To understand the significance of many Native American symbols, we need to look at their culture and their way of life and try to understand it. After all, the Native Americans used symbols to pass on their history, ideas, and thoughts to future generations. This is true for the Native American camp symbol.
The camp symbol in Native American culture is used to represent a Native American settlement. Its use meant that the area beyond or around the place where the symbol was placed. The reason was using a camp symbol is dependent on the structures and buildings that Native Americans called their homes.
The houses that Native Americans typically used are called tepees. Tepees are tent-like camps that were used by a large number of the Plains tribes as their homes. A tepee was constructed using wooden poles with animal hides being used as the covering and making the tent. The hides that were typically used by the Native Americans for constructing tepees include buffalo hides and any hides from big animals such as cows or moose if the Native American tribe was situated towards the North.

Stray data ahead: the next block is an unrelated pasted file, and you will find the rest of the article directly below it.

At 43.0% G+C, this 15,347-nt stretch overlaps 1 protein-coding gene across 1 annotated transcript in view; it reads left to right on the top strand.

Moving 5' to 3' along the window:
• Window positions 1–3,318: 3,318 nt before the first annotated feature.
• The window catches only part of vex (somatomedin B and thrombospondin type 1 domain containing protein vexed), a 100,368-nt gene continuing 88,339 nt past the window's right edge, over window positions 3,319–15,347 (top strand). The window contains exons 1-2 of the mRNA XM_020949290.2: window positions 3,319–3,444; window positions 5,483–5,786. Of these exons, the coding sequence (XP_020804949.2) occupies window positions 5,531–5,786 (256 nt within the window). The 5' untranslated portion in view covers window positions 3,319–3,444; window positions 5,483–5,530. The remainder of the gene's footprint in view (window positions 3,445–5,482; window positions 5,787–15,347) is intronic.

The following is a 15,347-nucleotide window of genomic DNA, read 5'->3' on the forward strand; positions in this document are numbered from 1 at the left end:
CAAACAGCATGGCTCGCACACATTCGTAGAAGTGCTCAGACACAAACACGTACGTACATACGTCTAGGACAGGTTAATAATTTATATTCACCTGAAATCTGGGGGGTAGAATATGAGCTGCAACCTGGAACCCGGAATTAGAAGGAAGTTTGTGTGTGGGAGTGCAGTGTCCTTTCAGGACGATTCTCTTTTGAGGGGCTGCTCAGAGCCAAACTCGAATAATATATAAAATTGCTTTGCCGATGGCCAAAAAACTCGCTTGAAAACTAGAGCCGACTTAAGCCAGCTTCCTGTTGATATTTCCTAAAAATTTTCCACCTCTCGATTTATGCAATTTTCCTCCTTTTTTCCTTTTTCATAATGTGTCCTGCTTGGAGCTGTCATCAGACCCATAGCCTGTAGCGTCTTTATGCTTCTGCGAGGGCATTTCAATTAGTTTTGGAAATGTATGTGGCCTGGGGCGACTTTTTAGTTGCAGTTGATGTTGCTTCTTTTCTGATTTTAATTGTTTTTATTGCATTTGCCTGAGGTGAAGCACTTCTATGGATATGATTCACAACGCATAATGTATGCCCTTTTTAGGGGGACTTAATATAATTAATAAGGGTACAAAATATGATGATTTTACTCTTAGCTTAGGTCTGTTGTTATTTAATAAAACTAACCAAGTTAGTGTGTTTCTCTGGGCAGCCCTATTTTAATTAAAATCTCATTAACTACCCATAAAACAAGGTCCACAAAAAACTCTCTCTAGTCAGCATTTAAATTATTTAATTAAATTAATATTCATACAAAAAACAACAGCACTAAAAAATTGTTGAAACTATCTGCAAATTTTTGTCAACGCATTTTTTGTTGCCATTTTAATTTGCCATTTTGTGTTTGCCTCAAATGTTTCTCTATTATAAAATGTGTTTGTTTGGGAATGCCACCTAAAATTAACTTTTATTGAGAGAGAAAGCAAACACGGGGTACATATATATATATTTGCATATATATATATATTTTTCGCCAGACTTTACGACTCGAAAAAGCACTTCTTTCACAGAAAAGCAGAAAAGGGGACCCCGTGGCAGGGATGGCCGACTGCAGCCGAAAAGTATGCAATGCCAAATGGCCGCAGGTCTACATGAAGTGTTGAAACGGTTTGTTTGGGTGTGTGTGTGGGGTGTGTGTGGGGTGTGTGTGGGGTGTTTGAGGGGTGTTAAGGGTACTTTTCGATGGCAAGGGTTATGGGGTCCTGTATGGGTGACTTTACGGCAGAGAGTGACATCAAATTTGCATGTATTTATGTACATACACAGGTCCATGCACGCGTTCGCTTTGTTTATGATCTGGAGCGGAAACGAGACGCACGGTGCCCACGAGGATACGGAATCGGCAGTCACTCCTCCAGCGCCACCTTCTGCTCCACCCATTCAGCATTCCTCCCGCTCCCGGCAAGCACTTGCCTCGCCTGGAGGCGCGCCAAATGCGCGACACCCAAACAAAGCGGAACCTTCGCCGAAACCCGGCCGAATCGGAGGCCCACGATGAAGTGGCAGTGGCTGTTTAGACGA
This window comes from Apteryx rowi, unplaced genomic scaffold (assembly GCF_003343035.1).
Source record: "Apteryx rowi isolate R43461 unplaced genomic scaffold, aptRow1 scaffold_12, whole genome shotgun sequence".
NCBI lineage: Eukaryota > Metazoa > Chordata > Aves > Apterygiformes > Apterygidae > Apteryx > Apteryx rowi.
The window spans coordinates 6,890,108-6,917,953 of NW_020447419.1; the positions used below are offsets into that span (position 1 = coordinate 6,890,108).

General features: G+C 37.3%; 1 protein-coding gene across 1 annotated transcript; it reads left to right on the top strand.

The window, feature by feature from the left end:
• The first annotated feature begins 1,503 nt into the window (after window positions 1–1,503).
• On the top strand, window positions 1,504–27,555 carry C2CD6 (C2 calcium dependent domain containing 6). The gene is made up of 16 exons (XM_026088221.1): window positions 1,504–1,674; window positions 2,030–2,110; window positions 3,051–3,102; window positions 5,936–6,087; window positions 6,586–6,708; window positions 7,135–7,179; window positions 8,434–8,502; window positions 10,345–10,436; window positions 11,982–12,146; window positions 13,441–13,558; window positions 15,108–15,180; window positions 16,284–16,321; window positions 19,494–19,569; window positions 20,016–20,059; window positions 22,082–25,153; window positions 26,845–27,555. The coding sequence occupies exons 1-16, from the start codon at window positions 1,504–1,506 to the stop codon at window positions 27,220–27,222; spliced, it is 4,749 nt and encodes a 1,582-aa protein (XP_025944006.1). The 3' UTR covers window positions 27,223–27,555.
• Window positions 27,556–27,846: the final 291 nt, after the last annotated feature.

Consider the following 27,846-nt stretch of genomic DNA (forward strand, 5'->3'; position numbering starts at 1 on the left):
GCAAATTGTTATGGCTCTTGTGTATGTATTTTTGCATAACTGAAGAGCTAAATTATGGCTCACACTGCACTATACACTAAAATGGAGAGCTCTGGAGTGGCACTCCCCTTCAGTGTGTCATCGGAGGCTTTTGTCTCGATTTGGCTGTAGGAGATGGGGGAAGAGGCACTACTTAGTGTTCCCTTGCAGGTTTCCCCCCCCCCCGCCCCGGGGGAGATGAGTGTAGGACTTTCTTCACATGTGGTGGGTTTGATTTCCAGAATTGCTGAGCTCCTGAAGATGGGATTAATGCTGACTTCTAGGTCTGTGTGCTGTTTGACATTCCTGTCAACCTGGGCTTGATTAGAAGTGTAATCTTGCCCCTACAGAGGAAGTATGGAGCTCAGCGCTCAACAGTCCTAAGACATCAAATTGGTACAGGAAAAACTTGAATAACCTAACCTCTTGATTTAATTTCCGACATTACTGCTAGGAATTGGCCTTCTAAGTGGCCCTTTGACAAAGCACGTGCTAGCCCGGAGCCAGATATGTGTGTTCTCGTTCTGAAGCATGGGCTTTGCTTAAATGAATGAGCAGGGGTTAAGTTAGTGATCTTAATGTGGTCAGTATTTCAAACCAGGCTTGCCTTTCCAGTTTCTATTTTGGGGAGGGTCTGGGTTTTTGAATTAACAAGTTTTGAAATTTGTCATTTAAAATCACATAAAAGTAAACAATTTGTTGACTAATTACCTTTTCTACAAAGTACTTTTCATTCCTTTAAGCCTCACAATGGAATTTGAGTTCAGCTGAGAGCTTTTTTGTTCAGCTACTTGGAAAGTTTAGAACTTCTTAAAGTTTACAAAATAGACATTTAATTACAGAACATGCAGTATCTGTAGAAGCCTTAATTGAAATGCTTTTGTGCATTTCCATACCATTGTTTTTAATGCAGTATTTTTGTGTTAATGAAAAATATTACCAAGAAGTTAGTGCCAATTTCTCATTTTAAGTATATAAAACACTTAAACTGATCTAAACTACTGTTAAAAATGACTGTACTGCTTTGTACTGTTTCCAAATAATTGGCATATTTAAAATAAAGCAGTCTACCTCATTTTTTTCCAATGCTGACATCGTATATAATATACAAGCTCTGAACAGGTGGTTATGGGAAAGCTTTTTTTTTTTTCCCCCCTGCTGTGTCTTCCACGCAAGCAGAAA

"Water for Camp" by Charles Marion Russell
The reason for the camp symbol happens to be the arrangement of the tepees in a Native American symbol. The tepees used to be many in number and situated close to each other in just a single space, much like how a camping spot these days would look but with tepees rather than huts or modern camps.
The camp symbol represents a key aspect of Native American culture and can be seen even today. It represents the feeling of home and togetherness and can thus be seen as tattoos and scribbles in modern Native American settlements, with tattoos of the camp symbol among other still popular among the Native Americans living today.